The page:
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Court upholds manslaughter conviction of former Fort Worth police officer Aaron Dean

Aaron Dean, a white man wearing a dark suit, stands in profile in a courtroom. His attorney, Bob Gill, a white man with a salt and pepper mustache, places a hand on his shoulder.
Amanda McCoy
Fort Worth Star-Telegram
Aaron Dean stands with his defense team as the jury leaves the 396th District Court to start its deliberations on December 2022, in Fort Worth. Dean was convicted of manslaughter in the 2019 fatal shooting of Atatiana Jefferson.

The state's 2nd Court of Appeals has upheld the manslaughter conviction of former Fort Worth police officer Aaron Dean, who killed a woman in her home while he was on duty in 2019.

Dean shot and killed Atatiana Jefferson through her bedroom window while responding to a call about open doors at her home.

Jefferson was up late playing video games with her young nephew, who witnessed her death. Dean is white, and Jefferson was Black, and her name is often mentioned in the same breath as George Floyd and Botham Jean.

Dean was indicted for murder, but a jury convicted him on the lesser charge of manslaughter in 2022 and sentenced him to almost 12 years in prison.

At an appeal in December, Dean's attorneys argued the trial never should have taken place in Tarrant County, because public officials' statements condemning Dean, and the extensive media coverage of the case, prejudiced potential jurors. Before the trial began, two different judges denied two separate requests to move the trial out of Tarrant County.

The appeals court decided those previous denials were fair.

"We will affirm Dean’s conviction in this case, with all its levels of tragedy," Justice Elizabeth Kerr wrote in the court's opinion.

The trial didn't need to be moved, because the trial court was able to seat a jury out of an original jury pool of 200, Kerr said.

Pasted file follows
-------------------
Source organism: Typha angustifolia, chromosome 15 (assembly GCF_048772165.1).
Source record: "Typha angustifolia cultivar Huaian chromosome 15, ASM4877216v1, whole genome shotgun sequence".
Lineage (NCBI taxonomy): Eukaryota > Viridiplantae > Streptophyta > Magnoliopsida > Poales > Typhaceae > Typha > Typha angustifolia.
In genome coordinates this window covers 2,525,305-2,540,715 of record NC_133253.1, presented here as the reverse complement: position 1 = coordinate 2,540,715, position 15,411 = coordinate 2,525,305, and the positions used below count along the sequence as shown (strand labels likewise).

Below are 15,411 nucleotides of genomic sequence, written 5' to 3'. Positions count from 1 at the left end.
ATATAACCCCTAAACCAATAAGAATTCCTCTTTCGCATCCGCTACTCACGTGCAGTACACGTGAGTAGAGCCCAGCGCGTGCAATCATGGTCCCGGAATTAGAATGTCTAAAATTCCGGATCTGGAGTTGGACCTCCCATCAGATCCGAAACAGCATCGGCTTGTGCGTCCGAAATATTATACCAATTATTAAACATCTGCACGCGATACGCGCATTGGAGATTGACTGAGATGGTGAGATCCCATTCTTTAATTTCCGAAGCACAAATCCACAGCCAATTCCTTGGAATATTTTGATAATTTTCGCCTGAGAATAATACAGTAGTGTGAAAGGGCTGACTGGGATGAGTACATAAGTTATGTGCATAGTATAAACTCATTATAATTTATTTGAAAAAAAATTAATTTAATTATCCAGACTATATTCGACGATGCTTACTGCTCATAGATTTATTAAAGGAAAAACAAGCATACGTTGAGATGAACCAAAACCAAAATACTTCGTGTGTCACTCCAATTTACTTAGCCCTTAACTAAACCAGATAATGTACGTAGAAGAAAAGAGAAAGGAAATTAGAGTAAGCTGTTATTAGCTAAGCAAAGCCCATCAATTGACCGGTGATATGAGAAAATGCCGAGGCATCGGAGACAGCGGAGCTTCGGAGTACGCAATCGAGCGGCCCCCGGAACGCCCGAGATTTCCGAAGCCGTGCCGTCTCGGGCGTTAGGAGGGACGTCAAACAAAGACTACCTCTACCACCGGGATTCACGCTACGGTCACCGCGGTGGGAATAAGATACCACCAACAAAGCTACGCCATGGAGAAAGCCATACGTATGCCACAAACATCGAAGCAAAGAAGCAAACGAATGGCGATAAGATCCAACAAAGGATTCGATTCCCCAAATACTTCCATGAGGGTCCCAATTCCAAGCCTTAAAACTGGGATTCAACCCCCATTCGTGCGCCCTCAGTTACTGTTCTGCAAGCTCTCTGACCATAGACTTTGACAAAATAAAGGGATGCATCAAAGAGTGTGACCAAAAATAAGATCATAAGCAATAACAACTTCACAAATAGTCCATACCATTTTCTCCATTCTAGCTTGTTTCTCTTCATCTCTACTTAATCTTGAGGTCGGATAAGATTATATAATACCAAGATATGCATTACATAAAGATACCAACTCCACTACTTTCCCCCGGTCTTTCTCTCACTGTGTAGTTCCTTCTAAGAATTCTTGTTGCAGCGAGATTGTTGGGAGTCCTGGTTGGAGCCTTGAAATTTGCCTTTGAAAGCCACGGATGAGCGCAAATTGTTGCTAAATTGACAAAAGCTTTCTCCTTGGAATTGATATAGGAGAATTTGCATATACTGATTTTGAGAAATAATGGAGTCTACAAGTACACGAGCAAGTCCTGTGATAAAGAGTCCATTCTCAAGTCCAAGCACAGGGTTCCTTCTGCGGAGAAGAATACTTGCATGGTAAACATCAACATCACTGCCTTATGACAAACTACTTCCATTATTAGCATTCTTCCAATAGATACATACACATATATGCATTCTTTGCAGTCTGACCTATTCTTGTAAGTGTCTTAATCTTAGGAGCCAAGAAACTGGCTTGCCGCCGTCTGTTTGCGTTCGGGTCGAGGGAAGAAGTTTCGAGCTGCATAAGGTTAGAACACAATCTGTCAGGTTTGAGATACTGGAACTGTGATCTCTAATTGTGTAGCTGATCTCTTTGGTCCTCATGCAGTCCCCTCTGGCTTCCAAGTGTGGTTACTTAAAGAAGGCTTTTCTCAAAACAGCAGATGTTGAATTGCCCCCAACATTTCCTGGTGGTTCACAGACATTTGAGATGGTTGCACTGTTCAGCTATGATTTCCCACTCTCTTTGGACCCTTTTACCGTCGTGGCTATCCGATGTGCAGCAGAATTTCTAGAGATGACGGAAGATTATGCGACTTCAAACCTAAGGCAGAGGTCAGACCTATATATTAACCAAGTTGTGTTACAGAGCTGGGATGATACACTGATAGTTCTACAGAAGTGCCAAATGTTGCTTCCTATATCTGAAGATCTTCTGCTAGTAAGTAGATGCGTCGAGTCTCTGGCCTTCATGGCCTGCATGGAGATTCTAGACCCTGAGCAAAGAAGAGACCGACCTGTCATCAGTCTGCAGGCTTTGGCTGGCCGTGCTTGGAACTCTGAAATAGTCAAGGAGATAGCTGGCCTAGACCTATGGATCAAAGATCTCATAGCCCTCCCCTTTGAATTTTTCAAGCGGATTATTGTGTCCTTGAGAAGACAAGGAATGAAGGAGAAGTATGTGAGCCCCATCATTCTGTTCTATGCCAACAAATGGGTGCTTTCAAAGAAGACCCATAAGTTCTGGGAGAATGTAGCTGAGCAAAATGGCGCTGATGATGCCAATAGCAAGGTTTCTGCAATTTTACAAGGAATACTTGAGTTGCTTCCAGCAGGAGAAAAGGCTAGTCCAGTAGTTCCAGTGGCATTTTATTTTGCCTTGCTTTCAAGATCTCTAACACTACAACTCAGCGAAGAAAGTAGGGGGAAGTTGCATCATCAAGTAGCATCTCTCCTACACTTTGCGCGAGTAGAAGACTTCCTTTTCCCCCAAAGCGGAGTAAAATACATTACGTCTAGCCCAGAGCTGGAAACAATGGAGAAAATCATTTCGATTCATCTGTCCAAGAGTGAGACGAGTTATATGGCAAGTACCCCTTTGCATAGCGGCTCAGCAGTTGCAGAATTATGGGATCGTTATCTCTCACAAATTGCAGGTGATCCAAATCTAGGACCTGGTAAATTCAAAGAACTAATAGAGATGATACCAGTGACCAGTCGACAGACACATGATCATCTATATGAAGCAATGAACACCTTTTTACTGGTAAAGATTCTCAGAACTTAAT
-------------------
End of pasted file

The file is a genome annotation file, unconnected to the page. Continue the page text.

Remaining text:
"Of those seated on the jury, only three had indicated that they had heard about Dean’s case," Kerr wrote.

And a lot happened between the killing in 2019 and the trail in 2022 to put Jefferson's killing out of people's minds, she added.

"During that time, intervening events occurred that dominated the news cycle and people’s lives, namely the COVID-19 pandemic and the 2020 presidential election," Kerr wrote.

Dean's attorneys also argued the jury never should have gotten the option to convict on manslaughter instead of murder. Taking that option on at the end of the trial didn't give Dean enough notice of potential charges against him and gave the state an advantage.

The court dismissed that point as well, citing precedent from other cases.

This story has been updated with information from the court's published opinion.

Got a tip? Email Miranda Suarez at You can follow Miranda on Twitter @MirandaRSuarez.

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Miranda Suarez is KERA’s Tarrant County accountability reporter. Before coming to North Texas, she was the Lee Ester News Fellow at Wisconsin Public Radio, where she covered statewide news from the capital city of Madison. Miranda is originally from Massachusetts and started her public radio career at WBUR in Boston.